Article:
Three elemental principles on which contemporary Iraq is built, reinforce the system that make it possible to exist and thrive. The social contract (an income against a vote), continuing cycles of violent conflict (principles of survival), and the everyday use of wasta for personal gains (micro-corruption), create a society in which each citizen first considers their own – because no one considers everyone. And if everyone only thinks of themselves, what better party to support than the one that promises to always firstly and foremostly support you and your family? The result: an ouroboric muhasasa tai’fia system. And while neighboring Gulf states such as the Emirates, Qatar, Kuwait and Saudi-Arabia have similar welfare systems in which the calm and satisfaction of citizens is bought through well-functioning and high quality public services, Iraq is failing at this. One possible explanation is the high level of ethno-religious diversity in combination with the complex patronage system – it is simply too pricy to maintain happiness for all if competition on the electoral market is high.
If and when popular protest rose during the post-Saddam era, protest leaders would often be co-opted by the system. They and their family members were often promised well-paid government jobs and a cynical ‘seat at the table’ of discussing political transformation. Others disappeared, either in the worst way thinkable or by fleeing to another country. A protest movement without leaders will ultimately collapse when the struggles of everyday life can no longer be ignored by the people on the streets – families require food on the table, parents don’t want their children to be hurt by security forces. The government is almost always much better at playing this waiting game than the citizens.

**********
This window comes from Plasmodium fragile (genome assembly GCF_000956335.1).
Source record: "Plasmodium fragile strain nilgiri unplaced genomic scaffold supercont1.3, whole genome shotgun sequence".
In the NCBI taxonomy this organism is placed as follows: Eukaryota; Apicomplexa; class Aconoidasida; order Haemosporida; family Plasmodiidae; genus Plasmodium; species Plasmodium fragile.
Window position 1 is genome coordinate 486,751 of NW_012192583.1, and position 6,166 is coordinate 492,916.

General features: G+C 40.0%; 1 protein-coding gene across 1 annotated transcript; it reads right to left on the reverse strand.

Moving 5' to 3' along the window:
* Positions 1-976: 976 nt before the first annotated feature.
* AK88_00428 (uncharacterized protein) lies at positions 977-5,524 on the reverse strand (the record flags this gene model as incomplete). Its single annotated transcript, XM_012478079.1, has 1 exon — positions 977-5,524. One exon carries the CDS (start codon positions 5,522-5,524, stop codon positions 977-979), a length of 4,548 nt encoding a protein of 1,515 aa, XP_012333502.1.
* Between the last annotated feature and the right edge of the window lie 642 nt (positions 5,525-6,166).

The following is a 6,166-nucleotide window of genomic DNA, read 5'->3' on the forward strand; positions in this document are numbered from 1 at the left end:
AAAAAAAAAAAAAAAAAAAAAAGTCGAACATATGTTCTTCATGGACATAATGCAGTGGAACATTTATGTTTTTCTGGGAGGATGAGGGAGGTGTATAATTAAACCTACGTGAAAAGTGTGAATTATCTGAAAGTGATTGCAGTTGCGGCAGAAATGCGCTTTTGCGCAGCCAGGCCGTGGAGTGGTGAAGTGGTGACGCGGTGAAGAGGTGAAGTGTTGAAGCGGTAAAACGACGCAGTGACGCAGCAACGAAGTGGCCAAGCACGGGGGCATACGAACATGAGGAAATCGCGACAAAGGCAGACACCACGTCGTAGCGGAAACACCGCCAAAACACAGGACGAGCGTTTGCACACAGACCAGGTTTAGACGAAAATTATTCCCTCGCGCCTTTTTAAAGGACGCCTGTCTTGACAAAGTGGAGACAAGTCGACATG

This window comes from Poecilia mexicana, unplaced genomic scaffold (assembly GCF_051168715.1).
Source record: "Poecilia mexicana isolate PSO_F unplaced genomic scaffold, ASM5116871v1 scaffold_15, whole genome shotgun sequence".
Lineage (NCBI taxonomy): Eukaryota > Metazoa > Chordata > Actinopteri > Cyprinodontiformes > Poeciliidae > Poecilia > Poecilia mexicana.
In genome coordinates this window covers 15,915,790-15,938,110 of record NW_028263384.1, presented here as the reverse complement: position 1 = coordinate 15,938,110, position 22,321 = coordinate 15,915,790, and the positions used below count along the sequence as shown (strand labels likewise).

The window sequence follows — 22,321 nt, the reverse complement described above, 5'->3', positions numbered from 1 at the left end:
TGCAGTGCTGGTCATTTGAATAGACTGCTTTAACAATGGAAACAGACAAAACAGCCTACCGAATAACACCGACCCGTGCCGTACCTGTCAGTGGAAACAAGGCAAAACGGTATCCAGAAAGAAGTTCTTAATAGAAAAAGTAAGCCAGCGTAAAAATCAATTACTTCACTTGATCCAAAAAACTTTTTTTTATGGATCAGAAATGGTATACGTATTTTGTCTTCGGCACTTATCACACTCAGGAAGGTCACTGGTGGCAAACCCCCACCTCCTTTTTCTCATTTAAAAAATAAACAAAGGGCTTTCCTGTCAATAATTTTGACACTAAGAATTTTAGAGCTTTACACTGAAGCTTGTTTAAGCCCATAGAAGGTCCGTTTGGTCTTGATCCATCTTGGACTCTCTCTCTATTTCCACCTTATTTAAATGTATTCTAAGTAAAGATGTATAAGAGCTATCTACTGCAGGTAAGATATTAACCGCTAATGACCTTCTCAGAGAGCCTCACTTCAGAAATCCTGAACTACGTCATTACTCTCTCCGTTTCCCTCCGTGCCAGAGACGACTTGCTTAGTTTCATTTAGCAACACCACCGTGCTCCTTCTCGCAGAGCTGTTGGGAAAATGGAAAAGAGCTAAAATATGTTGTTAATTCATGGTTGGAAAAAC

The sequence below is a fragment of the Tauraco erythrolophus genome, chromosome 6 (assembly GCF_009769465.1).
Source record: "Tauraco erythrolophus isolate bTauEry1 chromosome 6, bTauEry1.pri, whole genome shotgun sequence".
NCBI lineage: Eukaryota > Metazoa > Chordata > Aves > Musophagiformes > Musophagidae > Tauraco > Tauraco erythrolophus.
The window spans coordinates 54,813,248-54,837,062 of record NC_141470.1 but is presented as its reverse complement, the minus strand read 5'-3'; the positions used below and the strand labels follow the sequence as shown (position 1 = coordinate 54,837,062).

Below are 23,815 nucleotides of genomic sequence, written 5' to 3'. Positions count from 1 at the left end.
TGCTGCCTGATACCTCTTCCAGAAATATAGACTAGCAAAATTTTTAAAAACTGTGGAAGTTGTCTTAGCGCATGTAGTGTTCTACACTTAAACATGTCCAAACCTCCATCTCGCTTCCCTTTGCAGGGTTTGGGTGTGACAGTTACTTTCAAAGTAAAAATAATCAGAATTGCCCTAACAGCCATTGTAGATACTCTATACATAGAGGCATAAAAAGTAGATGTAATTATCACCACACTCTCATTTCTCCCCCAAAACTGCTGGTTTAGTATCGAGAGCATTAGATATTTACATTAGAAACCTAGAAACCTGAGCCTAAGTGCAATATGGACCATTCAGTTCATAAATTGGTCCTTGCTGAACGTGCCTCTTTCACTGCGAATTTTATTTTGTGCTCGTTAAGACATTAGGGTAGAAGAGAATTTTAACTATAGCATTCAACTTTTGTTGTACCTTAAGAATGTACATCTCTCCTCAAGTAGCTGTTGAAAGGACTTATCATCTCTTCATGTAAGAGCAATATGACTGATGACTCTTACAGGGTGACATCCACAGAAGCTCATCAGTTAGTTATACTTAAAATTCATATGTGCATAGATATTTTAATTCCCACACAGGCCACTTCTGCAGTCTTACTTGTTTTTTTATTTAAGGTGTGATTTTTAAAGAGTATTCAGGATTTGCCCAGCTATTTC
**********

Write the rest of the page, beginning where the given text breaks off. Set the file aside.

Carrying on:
How, one might wonder, can the political elite of Iraq continue to rob the people of the country’s revenues from the resources? Is there no vision on the future? One possibility is that the political elites are not so different from ‘’regular citizens’’ and as such have the same individualistic incentives and priorities. Reasonably thinking, the oil resources and revenues will not disappear from the world’s trading scene during the lifetime of those in power now, meaning that for the period to come the strategy of co-opting protest leaders would work out just fine.
The Covid-19 pandemic however is causing trouble. More than in years before, people are losing their livelihoods, causing more of them to join the protests. In the light of the declining oil prices, it seems impossible to co-opt all protest leaders. Predictions go as far to suggest that Iraq will face bankruptcy in a year. Many protesters have been killed or harassed, so far without the perpetrators being held accountable. The many victims of violent conflict, now claiming reparation for their losses, are running into a government without money. The country faces a grim future and a speedy collapse, if no intervention is conducted.
Note: During the past 6 months, PAX supported a desk study on the protests against the muhasasa ta’ifia system and the catalytic, contemporary role of the Covid-19 pandemic. More information and analysis can be requested with the author. The study contains personal anecdotal statement of civil-society actors and journalists around the functioning of the protest movement of October 2019 and Covid-19.
 In Arabic: muhasasa ta’ifia (محاصصة طائفية), see: https://fpc.org.uk/iraq-and-muhasasa-taifia-the-external-imposition-of-sectarian-politics/